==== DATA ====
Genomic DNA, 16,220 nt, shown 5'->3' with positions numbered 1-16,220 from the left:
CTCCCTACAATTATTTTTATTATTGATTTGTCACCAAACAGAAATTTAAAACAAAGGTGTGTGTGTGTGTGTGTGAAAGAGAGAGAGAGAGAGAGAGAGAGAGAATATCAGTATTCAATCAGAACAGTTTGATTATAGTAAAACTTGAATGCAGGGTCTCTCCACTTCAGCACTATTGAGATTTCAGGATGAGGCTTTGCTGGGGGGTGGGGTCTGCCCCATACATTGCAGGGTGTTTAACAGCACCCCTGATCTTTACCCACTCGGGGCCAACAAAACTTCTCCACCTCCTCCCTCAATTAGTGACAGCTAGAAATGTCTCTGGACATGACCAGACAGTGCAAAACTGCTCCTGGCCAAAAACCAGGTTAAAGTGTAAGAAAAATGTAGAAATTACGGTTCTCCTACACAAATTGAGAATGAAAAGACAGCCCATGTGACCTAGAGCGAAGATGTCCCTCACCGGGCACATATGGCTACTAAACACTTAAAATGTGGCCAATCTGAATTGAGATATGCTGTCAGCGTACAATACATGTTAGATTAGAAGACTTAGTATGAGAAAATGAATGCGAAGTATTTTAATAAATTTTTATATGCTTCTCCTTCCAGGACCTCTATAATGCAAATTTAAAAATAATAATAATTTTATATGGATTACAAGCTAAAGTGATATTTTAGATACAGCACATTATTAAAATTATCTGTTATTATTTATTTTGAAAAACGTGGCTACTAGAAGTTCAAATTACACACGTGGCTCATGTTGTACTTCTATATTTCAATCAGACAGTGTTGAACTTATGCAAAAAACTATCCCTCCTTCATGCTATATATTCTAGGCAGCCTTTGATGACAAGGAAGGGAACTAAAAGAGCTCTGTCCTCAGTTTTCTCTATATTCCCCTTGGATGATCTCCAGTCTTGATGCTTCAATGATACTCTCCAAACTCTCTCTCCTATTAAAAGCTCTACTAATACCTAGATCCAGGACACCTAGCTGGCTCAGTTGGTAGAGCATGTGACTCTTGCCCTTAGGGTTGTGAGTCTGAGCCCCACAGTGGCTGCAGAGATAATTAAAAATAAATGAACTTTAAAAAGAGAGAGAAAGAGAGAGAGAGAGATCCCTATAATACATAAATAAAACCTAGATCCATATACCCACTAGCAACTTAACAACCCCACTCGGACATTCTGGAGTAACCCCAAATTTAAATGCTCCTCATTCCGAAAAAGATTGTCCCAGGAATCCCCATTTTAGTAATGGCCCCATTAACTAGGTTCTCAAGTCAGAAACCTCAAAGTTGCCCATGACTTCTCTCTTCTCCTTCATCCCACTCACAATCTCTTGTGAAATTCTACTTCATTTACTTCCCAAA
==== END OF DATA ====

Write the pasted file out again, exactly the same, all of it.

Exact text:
Genomic DNA, 16,220 nt, shown 5'->3' with positions numbered 1-16,220 from the left:
CTCCCTACAATTATTTTTATTATTGATTTGTCACCAAACAGAAATTTAAAACAAAGGTGTGTGTGTGTGTGTGTGAAAGAGAGAGAGAGAGAGAGAGAGAGAGAATATCAGTATTCAATCAGAACAGTTTGATTATAGTAAAACTTGAATGCAGGGTCTCTCCACTTCAGCACTATTGAGATTTCAGGATGAGGCTTTGCTGGGGGGTGGGGTCTGCCCCATACATTGCAGGGTGTTTAACAGCACCCCTGATCTTTACCCACTCGGGGCCAACAAAACTTCTCCACCTCCTCCCTCAATTAGTGACAGCTAGAAATGTCTCTGGACATGACCAGACAGTGCAAAACTGCTCCTGGCCAAAAACCAGGTTAAAGTGTAAGAAAAATGTAGAAATTACGGTTCTCCTACACAAATTGAGAATGAAAAGACAGCCCATGTGACCTAGAGCGAAGATGTCCCTCACCGGGCACATATGGCTACTAAACACTTAAAATGTGGCCAATCTGAATTGAGATATGCTGTCAGCGTACAATACATGTTAGATTAGAAGACTTAGTATGAGAAAATGAATGCGAAGTATTTTAATAAATTTTTATATGCTTCTCCTTCCAGGACCTCTATAATGCAAATTTAAAAATAATAATAATTTTATATGGATTACAAGCTAAAGTGATATTTTAGATACAGCACATTATTAAAATTATCTGTTATTATTTATTTTGAAAAACGTGGCTACTAGAAGTTCAAATTACACACGTGGCTCATGTTGTACTTCTATATTTCAATCAGACAGTGTTGAACTTATGCAAAAAACTATCCCTCCTTCATGCTATATATTCTAGGCAGCCTTTGATGACAAGGAAGGGAACTAAAAGAGCTCTGTCCTCAGTTTTCTCTATATTCCCCTTGGATGATCTCCAGTCTTGATGCTTCAATGATACTCTCCAAACTCTCTCTCCTATTAAAAGCTCTACTAATACCTAGATCCAGGACACCTAGCTGGCTCAGTTGGTAGAGCATGTGACTCTTGCCCTTAGGGTTGTGAGTCTGAGCCCCACAGTGGCTGCAGAGATAATTAAAAATAAATGAACTTTAAAAAGAGAGAGAAAGAGAGAGAGAGAGATCCCTATAATACATAAATAAAACCTAGATCCATATACCCACTAGCAACTTAACAACCCCACTCGGACATTCTGGAGTAACCCCAAATTTAAATGCTCCTCATTCCGAAAAAGATTGTCCCAGGAATCCCCATTTTAGTAATGGCCCCATTAACTAGGTTCTCAAGTCAGAAACCTCAAAGTTGCCCATGACTTCTCTCTTCTCCTTCATCCCACTCACAATCTCTTGTGAAATTCTACTTCATTTACTTCCCAAA